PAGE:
$${\text{AR}}_{i} \,{ = }\,p_{ijt} - \tilde{p}_{ijt}$$
where and \(\tilde{p}_{ijt}\) is the corresponding counterfactual value that p ijt would have taken had the EIR been zero. AR i is thus the difference between the model estimate of the probability of dying, at EIR x jt , and that at EIR 0. The computation of \(\tilde{p}_{ijt}\) and AR i is described in Additional file 1: B.
From the definition of conditional probability, the probability that the death of child i is malaria attributable, a i , was obtained by dividing AR i (the probability that a malaria death occurred) by p ijt , the probability of any death, i.e.
$${\text{a}}_{i} \,{ = }\,\frac{{p_{ijt} - \tilde{p}_{ijt} }}{{p_{ijt} }}$$

The total number of excess deaths associated with exposure to malaria (that is, the malaria attributable mortality) was calculated as the sum, ∑a i , over all deaths. To provide the analysis of sensitivity, specificity and predictive values of the VA (Table 4), this step in the calculations was also carried out summing only over specific categories of deaths, i.e. those recorded as malaria in VAs, those in specific age groups, or in specific exposure categories. This provides estimates of the numbers of misclassified deaths in each category of VA outcome, without the need to diagnose each individual death as malaria or otherwise. Standard formulae for sensitivity, specificity and predictive values were then used to evaluate the performance of the VA.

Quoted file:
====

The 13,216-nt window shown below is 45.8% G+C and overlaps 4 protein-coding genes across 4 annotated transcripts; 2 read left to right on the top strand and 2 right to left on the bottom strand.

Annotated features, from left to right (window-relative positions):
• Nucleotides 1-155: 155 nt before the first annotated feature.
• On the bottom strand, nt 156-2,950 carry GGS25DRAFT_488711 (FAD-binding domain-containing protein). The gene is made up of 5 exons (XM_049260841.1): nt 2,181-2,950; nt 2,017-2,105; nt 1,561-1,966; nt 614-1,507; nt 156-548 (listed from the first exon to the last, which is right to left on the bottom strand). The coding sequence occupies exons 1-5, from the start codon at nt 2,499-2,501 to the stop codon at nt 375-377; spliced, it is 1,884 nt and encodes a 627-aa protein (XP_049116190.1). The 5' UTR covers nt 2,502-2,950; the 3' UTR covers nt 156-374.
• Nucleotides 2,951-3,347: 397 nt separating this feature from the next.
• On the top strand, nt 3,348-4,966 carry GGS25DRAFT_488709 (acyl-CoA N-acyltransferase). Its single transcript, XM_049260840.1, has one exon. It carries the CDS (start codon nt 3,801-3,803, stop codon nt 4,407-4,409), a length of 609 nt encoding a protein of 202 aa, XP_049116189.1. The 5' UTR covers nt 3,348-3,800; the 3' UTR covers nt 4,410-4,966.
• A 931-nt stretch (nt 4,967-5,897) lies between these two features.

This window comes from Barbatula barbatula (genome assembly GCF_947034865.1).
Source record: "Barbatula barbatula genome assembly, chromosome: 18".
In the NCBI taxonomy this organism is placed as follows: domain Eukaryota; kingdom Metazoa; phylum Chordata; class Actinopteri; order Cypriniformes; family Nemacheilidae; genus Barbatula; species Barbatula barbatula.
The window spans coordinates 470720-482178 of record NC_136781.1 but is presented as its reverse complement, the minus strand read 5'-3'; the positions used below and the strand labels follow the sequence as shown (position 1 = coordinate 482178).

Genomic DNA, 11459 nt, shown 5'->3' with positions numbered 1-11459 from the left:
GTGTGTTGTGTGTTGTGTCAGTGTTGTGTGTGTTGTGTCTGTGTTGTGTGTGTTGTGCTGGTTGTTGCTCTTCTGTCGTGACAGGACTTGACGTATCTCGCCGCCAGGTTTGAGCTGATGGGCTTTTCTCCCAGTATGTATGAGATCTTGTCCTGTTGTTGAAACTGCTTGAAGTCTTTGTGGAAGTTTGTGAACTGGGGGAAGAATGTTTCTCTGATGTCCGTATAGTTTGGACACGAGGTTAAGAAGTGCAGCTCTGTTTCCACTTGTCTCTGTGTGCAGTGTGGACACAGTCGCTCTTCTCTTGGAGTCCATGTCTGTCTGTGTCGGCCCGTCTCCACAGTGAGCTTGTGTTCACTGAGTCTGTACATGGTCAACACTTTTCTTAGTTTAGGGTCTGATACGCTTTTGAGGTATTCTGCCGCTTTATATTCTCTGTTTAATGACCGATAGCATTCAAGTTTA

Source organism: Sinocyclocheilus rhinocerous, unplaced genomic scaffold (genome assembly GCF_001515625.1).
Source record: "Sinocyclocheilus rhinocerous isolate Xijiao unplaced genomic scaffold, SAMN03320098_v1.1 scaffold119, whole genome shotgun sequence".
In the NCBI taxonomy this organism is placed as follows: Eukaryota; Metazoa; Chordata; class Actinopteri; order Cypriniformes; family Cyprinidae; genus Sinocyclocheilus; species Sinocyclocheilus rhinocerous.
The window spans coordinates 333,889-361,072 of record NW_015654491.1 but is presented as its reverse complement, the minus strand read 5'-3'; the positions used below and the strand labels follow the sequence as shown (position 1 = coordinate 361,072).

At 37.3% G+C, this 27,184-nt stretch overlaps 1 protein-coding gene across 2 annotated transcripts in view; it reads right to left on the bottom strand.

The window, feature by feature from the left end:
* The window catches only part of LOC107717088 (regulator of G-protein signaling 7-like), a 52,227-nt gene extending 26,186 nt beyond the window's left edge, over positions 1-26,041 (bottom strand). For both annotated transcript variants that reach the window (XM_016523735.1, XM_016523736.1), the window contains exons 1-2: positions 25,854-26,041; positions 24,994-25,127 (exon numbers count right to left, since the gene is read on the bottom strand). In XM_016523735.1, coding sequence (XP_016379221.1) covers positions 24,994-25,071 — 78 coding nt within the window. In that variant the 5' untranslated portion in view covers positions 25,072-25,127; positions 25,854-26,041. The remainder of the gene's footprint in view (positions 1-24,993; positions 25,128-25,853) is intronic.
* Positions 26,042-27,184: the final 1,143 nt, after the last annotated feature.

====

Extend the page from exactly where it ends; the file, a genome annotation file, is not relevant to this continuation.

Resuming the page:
Results

During the study period, 32,709 children under 5 years of age children were included in the study, contributing 47,170 person-years at risk. There were 3793 deaths among these children (80.4 deaths per 1000 person years at risk). Verbal autopsies were available for 3107 of the deaths, with 670, 1234 and 1203 of the latter deaths occurring in 2002 (May–December only), 2003 and 2004, respectively. The median age at death was 11 months and 53% of the total deaths occurred in infants. Most of the time at risk was in the EIR category of 1–5 infectious bites per person per year, but there was substantial time at risk and also deaths at lower and higher EIRs than this (see Table 1 below).
Table 1

Distribution of time at risk and deaths by entomological inoculation rate

 

Entomological inoculation rate (IBPPY)

Total

EIR = 0

> 0– < 1

> 1–5

> 5– < 10

≥ 10

Neonatal

 Malaria deaths VA

0

5

1

1

1

8

 All_cause deaths

37

132

124

24

7

324

 Person years at risk

147.1

429.8

421.8

78.8

14.7

1092.2

Post-neonatal

 Malaria deaths VA

39

107

131

21

16

314

 All_cause deaths

185

493

505

100

54

1337

 Person years at risk

649.0

3080.9

5099.3

561.9

130.0

9521.1

Child 1–4

 Malaria deaths VA

16

109

148

26

15

314

 All_cause deaths

136

485

620

146

59

1446

 Person years at risk

1393.4

8850.4

15816.3

1633.1

331.1

28024.3